• A non-restricted group (8 h time in bed (TIB) each night, 7.4h actual sleeping time), a sleep restriction group (4 h TIB, 3.7h actual sleeping time), and an exercising sleep restriction group (4 h TIB, with three sessions of High Intensity Interval Exercise (HIIE) – similar effect as weight training for the legs).
  • They did not include a group that performed HIIE while sleeping sufficiently.
  • Very objective measurement methods: a special sleep watch detected sleeping duration.
  • Measured “muscle protein synthesis” (MPS; a muscle growth indicator) with highly valid D2O method that measures MPS over longer periods [A].
  • After 5 nights of cutting sleep by 3.5 actual sleeping hours per night, MPS was 19% lower compared to the normal sleep and exercising sleep restriction group.
  • Limitation: The study only lasted 8 days (luckily, for the participants!).

A: Want more info? Please read Jorn Trommelen’s “The ultimate guide to muscle protein synthesis


2. Lamon et al. (2021) The effect of acute sleep deprivation on skeletal muscle protein synthesis and the hormonal environment

  • 13 young and healthy participants, in a cross-over design (all participants underwent the sleep and non-sleep restricted interventions).
  • Limitation: One day of 0h of sleep: not resembling a real life context.
  • Sleep recorded highly objectively using an actigraphy device.
  • Normal sleep time of participants was ~6h (already quite low)
  • Measuring of muscle growth not as accurate as Saner 2020’s D2O method.
  • After a nice breakfast, From 10 am to 4 pm on the next day, muscle growth was 18% lower when participants had 0 hours of sleep instead of 6 hours.


3. Pasiakos et al. (2010) Acute energy deprivation affects skeletal muscle protein synthesis and associated intracellular signaling proteins in physically active adults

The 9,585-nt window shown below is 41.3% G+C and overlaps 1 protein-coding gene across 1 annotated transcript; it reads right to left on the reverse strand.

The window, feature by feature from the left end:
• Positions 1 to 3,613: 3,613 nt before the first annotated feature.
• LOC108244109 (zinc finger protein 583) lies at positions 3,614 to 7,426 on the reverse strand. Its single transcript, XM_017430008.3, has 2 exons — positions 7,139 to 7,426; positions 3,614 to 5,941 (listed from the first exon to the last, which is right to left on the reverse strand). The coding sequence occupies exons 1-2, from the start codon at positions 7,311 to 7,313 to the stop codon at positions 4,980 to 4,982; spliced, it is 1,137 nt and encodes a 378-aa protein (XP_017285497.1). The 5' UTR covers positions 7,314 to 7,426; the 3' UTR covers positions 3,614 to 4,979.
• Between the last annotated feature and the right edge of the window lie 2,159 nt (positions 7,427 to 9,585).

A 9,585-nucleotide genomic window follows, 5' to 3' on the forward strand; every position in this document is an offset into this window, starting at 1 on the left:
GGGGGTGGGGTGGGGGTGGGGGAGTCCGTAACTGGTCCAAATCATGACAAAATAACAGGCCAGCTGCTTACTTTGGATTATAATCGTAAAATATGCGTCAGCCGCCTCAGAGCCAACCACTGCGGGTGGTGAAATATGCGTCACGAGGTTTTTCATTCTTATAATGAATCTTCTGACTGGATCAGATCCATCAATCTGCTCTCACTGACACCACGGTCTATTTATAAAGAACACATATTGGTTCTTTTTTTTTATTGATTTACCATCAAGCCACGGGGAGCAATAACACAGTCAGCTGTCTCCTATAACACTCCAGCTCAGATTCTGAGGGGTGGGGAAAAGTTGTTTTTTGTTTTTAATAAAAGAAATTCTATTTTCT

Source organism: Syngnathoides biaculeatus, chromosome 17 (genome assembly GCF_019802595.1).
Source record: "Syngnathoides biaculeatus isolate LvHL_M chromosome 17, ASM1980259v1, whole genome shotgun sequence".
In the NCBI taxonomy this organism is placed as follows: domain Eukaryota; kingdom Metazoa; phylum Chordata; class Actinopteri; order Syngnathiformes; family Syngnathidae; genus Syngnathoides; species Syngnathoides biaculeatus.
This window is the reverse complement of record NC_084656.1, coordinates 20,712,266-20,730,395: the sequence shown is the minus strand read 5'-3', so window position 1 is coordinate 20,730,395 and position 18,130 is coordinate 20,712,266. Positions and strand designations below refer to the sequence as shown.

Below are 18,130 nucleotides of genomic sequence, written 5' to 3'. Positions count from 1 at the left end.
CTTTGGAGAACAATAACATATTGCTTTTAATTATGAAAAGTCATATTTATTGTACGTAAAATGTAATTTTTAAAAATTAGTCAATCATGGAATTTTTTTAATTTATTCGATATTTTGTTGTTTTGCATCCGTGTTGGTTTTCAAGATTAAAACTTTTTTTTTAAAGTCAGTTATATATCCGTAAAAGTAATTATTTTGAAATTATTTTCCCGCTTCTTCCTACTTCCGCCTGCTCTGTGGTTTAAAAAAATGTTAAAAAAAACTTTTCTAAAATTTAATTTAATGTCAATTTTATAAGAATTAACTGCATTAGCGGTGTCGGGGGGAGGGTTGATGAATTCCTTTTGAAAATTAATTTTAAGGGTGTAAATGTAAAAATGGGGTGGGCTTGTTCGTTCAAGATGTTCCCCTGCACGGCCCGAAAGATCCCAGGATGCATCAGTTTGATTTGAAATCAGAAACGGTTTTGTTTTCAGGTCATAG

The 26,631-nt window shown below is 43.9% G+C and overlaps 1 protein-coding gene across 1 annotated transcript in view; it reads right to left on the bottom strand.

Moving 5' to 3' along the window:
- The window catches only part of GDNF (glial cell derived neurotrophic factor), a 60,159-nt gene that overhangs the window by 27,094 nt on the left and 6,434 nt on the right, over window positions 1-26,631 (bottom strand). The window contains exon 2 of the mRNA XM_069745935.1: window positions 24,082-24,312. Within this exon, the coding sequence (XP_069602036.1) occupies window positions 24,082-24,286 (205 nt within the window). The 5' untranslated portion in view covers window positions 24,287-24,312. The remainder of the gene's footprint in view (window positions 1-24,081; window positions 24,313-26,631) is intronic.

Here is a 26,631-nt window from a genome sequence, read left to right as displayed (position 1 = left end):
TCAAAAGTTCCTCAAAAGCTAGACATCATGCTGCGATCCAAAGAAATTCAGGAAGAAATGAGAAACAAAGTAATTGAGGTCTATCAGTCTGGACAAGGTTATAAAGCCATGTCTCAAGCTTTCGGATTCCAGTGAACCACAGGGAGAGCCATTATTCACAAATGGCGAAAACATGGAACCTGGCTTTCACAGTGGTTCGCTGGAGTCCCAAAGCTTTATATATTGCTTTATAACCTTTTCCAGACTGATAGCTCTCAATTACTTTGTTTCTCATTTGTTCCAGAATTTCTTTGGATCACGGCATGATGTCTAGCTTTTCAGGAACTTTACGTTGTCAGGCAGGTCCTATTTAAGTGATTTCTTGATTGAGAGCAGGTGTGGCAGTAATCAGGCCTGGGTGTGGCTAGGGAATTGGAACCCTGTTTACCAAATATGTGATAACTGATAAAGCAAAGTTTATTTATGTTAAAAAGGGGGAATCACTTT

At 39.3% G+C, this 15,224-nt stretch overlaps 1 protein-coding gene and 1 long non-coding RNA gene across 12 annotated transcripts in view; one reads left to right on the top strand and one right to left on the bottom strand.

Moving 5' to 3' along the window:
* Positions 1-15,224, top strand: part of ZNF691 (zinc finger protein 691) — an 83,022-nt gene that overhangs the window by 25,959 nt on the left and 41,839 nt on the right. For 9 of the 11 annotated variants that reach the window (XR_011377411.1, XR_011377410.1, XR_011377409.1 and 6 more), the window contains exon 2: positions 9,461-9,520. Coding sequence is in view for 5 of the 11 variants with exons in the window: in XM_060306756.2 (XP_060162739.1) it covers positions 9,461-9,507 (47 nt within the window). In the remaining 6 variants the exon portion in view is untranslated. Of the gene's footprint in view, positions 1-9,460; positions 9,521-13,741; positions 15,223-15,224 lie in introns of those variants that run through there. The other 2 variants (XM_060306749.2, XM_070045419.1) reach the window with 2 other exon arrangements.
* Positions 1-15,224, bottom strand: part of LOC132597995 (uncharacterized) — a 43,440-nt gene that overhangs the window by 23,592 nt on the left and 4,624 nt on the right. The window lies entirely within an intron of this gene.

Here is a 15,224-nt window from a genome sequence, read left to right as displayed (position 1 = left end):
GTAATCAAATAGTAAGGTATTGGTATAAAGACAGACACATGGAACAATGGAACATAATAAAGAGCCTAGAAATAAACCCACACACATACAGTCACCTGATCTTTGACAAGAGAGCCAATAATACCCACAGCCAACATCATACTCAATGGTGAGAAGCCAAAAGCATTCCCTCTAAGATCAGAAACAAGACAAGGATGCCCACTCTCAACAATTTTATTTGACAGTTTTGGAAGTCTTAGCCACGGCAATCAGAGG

• Participants were 8 men (15% bodyfat) and 4 women (29% bodyfat), all physically active.
  • For 10 days, men ate 2350 (-16.8% energy deficit, -450 kcal) and women 1650 (-24.2% energy deficit, -500 kcal) per day, compared to their 2800 and 2150 kcal energy expenditure.
  • They did not weight train during the study and ate 1.5 g/kg protein per day.
  • After these 10 days of dieting they achieved 1 kg weight loss on average.
  • After an overnight fast, between 5:00 and 6:30 am in the morning, they used amino acid tracers to measure “muscle protein synthesis” (MPS by Fractional Synthetic Rate (FSR)), the main indicator of muscle growth, for 5 hours thereafter.
  • There was a 19% reduction in this FSR (main muscle growth indicator) compared to eating at calorie maintenance.


Further notes
The measure used to assess actual muscle growth in Saner et al. (2020) was “FSR of Myofribrillar Protein with deuterium oxide (D2O)-tracer techniques”, which according to Brook et al. (2015) is very much aligned with actual muscle growth”


Strength of evidence explanation: